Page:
In the spiritual writings of Pallotti, observed Jan Kupka, it emerges clearly that he had a stable reference point in his personal life: to live faith in daily life and to believe without reservation the teaching of the Church.[6] Moreover, Pallotti lived faith in terms of a vow as evidenced by this excerpt from his writings: “I vow to believe in the Immaculate Conception of the Most Blessed Virgin, and all articles of faith; not only do I believe them, since I must do so as a Christian duty, but I also intend to make a vow to believe them”.[7] However, Pallotti was not content simply to live his faith deeply in daily life. With joy, he also proclaimed the truths of faith and bore witness to the love of God for all people. In other words, for him, faith, as lived and/or proclaimed, and love always went hand in hand, were two inseparable realities. This inseparability of faith and love is likewise maintained in his foundation, the Union of Catholic Apostolate, in that it has the task of reviving faith and rekindling love in the Church and in the world.[8]

  1. The importance of faithfulness to faith working through love in the life and mission of the Union

To conclude this reflection, it must be emphasised that faith working through love is of paramount importance to the life and mission of the Union. Indeed, if the Union is defined as “a communion of the faithful who, […] promote the co-responsibility of all the baptized to revive faith and rekindle charity in the Church and in the world”,9 then the inseparability of these two realities in daily life will allow its members to make concrete the spiritual heritage of Saint Vincent Pallotti. Its mission will become strongly credible, because “faith working through love” will become, in all of its dimensions, a contagious testimony to the world, offering each person the possibility of encountering Christ and, in his or her turn, of becoming an evangeliser.10

  1. Let us pray to the Lord:

 Lord God, when we revive and spread faith and love,

we become participants in the redemptive

mission and work of your Son, Jesus Christ.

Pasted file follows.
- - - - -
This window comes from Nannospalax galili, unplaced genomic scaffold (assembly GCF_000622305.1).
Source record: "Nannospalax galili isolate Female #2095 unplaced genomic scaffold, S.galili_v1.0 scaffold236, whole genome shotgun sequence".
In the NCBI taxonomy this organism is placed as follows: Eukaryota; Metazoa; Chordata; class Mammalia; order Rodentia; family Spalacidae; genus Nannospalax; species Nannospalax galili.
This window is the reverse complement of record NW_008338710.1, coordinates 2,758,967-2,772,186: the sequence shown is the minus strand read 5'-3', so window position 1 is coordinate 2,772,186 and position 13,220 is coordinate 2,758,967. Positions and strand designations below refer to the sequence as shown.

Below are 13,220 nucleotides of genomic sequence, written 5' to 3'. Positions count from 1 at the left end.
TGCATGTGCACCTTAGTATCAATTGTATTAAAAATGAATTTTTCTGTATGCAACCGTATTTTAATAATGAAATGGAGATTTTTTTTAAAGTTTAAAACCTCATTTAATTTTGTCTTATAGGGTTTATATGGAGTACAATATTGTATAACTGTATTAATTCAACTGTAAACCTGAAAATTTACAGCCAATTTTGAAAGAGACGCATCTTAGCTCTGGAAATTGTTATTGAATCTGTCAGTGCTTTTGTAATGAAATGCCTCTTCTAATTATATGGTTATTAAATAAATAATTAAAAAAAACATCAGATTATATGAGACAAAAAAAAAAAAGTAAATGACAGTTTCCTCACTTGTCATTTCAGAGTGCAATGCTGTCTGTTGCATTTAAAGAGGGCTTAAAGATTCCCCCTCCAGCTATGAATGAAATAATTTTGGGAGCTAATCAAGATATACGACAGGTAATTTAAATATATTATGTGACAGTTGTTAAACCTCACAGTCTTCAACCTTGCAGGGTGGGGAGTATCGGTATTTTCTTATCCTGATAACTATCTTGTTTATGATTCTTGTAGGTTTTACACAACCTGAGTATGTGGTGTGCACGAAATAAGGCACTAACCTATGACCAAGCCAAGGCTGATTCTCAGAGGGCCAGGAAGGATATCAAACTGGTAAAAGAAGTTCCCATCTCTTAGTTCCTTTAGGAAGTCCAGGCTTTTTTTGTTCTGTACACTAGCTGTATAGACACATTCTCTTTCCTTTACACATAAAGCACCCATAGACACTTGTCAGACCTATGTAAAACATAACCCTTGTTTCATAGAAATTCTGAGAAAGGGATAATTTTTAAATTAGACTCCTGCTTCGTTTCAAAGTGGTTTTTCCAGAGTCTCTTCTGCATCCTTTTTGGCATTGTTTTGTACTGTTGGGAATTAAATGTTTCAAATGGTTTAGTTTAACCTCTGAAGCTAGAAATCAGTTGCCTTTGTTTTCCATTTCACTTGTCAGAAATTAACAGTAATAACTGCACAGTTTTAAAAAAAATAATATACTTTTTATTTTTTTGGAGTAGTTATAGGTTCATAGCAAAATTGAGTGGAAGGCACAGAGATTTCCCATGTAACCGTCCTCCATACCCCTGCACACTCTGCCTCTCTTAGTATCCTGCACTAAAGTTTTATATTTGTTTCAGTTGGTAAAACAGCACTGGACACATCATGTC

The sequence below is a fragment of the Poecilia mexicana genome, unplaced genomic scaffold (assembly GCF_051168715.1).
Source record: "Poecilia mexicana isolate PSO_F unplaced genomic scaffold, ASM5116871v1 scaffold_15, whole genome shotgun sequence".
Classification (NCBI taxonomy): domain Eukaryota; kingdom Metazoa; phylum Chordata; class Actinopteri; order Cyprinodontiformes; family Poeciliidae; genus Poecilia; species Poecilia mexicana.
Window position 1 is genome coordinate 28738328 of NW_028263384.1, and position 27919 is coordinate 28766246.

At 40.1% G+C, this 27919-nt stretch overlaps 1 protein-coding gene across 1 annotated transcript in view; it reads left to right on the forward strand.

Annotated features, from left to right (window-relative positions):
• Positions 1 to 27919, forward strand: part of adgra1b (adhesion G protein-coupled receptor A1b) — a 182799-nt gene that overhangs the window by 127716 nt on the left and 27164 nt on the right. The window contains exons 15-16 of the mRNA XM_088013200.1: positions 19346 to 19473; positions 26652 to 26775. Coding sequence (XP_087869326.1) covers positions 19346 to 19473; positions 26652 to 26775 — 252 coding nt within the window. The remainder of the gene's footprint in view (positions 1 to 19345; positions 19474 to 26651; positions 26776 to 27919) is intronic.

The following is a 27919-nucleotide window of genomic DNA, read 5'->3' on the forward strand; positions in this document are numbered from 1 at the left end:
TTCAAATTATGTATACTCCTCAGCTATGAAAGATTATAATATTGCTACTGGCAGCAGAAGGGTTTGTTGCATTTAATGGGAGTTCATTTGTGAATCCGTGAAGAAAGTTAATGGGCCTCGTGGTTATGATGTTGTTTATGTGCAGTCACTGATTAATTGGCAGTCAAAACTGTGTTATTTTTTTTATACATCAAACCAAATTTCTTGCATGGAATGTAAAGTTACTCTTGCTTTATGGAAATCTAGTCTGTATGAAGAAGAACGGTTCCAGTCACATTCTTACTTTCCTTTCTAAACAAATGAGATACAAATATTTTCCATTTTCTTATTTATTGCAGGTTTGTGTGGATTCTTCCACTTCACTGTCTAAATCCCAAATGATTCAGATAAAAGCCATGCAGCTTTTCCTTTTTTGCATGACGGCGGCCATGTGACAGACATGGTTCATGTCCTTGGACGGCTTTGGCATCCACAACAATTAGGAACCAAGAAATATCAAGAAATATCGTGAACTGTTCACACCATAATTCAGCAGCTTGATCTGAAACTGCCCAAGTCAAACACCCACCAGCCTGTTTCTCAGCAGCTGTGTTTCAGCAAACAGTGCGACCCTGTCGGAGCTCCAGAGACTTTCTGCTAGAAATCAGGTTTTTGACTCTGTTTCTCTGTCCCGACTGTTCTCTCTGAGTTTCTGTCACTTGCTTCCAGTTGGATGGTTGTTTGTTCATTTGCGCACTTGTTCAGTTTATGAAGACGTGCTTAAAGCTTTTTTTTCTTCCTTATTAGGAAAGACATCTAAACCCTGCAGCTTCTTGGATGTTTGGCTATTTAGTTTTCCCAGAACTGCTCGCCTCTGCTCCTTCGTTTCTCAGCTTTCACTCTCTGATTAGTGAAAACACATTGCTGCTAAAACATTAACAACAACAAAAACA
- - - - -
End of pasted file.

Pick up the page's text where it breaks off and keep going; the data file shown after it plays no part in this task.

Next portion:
You send us as labourers in your harvest; for this reason,

no work should seem too hard for us, no effort too tiring.

Send your Holy Spirit, Lord, to enkindle our faith

and strengthen us by his power.

Give us the courage to take up our work faithfully each day.

May our failures not discourage us.

Teach us instead to receive from you all that we lack.

We ask this through Jesus Christ, Our Lord.



                                                            Fr. Eugène Niyonzima, SAC

                                                             National Formation Promoter,

                                                             Rwanda/DR Congo.



9 Id.

10 Cf. The Synod of Bishops on “the New Evangelisation for the transmission of the Christian faith” (October 7-28, 2012), Proposition,41.



Segretariato Generale, Unione dell’Apostolato Cattolico

Piazza San Vincenzo Pallotti 204, Roma, Italia

[1] POPE FRANCIS, EG, 37, referring to S. Th. I-II, q. 66, a. 4-6.

[2] Cf. POPE BENEDICT XVI, Porta fidei, 6.

[3]  Cf. Message of His Holiness Benedict XVI for Lent 2013. Referring to: Rm 12: 2; Col 3: 9-10; Ep 4: 20-29; 2 Co 5: 17.

[4]  2Co 5: 14.

[5] Cf. Deus Caritas Est, 33.

[6] Cf. J. KUPKA, “Anno della fede 2012-2013: Riscoprire la gioia nel credere e ritrovare l’entusiasmo nel comunicare la fede” (The Year of Faith: Rediscover the joy of believing and once more find enthusiasm in communicating faith”), pp. 12-16.

[7] OOCC X, p. 262.

[8] GSt, 1.